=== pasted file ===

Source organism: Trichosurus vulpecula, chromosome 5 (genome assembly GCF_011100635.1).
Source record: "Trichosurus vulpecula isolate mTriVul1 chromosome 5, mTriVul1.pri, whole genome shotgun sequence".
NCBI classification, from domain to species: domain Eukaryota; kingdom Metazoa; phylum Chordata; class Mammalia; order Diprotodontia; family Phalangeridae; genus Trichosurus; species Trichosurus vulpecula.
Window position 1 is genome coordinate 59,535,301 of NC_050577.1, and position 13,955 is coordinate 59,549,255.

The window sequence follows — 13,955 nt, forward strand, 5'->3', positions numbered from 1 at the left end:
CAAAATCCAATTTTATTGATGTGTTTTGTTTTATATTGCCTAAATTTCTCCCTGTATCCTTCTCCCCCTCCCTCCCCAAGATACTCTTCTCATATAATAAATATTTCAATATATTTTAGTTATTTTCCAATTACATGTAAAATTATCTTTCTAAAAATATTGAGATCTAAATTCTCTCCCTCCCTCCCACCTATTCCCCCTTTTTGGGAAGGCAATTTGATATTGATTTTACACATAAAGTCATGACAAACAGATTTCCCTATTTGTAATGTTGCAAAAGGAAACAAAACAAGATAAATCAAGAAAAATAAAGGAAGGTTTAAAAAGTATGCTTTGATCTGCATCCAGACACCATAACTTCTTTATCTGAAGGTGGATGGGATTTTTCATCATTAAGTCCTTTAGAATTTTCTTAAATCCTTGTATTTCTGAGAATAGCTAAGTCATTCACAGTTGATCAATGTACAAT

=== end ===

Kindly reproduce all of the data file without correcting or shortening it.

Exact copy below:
Source organism: Trichosurus vulpecula, chromosome 5 (genome assembly GCF_011100635.1).
Source record: "Trichosurus vulpecula isolate mTriVul1 chromosome 5, mTriVul1.pri, whole genome shotgun sequence".
NCBI classification, from domain to species: domain Eukaryota; kingdom Metazoa; phylum Chordata; class Mammalia; order Diprotodontia; family Phalangeridae; genus Trichosurus; species Trichosurus vulpecula.
Window position 1 is genome coordinate 59,535,301 of NC_050577.1, and position 13,955 is coordinate 59,549,255.

The window sequence follows — 13,955 nt, forward strand, 5'->3', positions numbered from 1 at the left end:
CAAAATCCAATTTTATTGATGTGTTTTGTTTTATATTGCCTAAATTTCTCCCTGTATCCTTCTCCCCCTCCCTCCCCAAGATACTCTTCTCATATAATAAATATTTCAATATATTTTAGTTATTTTCCAATTACATGTAAAATTATCTTTCTAAAAATATTGAGATCTAAATTCTCTCCCTCCCTCCCACCTATTCCCCCTTTTTGGGAAGGCAATTTGATATTGATTTTACACATAAAGTCATGACAAACAGATTTCCCTATTTGTAATGTTGCAAAAGGAAACAAAACAAGATAAATCAAGAAAAATAAAGGAAGGTTTAAAAAGTATGCTTTGATCTGCATCCAGACACCATAACTTCTTTATCTGAAGGTGGATGGGATTTTTCATCATTAAGTCCTTTAGAATTTTCTTAAATCCTTGTATTTCTGAGAATAGCTAAGTCATTCACAGTTGATCAATGTACAAT